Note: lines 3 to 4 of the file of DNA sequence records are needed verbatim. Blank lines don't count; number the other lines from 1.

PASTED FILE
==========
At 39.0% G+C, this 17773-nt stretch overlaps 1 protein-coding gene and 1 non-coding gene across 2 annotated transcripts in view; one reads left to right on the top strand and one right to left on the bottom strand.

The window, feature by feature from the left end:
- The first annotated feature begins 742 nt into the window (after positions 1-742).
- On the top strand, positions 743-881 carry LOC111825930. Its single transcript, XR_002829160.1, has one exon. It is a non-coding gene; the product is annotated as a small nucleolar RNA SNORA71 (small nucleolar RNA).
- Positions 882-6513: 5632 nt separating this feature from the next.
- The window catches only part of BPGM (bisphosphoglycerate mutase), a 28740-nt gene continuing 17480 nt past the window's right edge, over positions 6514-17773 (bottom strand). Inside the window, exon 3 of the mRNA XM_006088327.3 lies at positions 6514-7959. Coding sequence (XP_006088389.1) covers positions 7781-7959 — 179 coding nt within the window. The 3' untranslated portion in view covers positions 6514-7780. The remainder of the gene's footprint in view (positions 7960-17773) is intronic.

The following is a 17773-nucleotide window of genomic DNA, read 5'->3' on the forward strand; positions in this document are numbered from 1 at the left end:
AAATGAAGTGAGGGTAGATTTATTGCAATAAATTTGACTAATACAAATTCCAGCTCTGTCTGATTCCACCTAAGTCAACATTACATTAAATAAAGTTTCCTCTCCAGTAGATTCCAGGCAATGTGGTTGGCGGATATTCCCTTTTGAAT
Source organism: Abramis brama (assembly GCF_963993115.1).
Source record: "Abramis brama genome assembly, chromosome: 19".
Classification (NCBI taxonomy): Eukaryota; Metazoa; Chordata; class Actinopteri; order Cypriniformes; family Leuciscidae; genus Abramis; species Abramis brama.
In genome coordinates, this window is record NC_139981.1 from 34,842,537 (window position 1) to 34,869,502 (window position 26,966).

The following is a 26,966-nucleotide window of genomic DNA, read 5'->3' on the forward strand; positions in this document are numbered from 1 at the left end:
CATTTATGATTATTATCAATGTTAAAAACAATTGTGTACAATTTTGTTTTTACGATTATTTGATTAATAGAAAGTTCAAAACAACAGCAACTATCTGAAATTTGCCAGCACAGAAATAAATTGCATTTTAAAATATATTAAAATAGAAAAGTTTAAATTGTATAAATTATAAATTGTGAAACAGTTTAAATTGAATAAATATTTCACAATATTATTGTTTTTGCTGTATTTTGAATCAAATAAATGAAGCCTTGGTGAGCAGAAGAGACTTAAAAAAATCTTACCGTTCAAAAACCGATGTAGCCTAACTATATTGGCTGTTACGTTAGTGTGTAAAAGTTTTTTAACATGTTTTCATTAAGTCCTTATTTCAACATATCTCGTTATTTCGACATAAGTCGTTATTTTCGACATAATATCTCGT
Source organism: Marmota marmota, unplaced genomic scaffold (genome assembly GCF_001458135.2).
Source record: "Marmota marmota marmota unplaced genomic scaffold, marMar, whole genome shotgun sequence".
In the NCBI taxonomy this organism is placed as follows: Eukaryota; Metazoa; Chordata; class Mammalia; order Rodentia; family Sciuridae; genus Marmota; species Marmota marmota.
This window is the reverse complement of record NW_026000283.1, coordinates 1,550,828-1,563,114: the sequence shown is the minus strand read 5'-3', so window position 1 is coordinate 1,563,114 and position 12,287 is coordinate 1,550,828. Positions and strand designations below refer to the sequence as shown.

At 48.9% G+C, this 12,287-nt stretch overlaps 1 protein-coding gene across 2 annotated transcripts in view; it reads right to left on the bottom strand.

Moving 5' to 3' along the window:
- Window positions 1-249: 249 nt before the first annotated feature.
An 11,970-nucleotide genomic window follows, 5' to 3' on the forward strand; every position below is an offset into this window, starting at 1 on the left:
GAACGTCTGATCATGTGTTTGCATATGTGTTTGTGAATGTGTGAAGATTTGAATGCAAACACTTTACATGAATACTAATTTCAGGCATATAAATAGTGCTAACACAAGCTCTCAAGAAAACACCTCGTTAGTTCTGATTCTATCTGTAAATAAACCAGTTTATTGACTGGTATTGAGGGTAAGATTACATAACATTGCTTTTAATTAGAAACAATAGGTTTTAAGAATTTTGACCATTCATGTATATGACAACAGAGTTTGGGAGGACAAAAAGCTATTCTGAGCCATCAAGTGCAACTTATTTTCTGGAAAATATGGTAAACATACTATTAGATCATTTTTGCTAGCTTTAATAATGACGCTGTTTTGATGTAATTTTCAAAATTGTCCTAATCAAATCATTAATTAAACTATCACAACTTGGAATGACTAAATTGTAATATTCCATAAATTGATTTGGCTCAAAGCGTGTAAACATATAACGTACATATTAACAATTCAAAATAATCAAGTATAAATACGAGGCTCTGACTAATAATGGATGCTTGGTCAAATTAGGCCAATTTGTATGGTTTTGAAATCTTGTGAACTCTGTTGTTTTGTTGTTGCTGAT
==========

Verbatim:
- The first annotated feature begins 742 nt into the window (after positions 1-742).
- On the top strand, positions 743-881 carry LOC111825930. Its single transcript, XR_002829160.1, has one exon. It is a non-coding gene; the product is annotated as a small nucleolar RNA SNORA71 (small nucleolar RNA).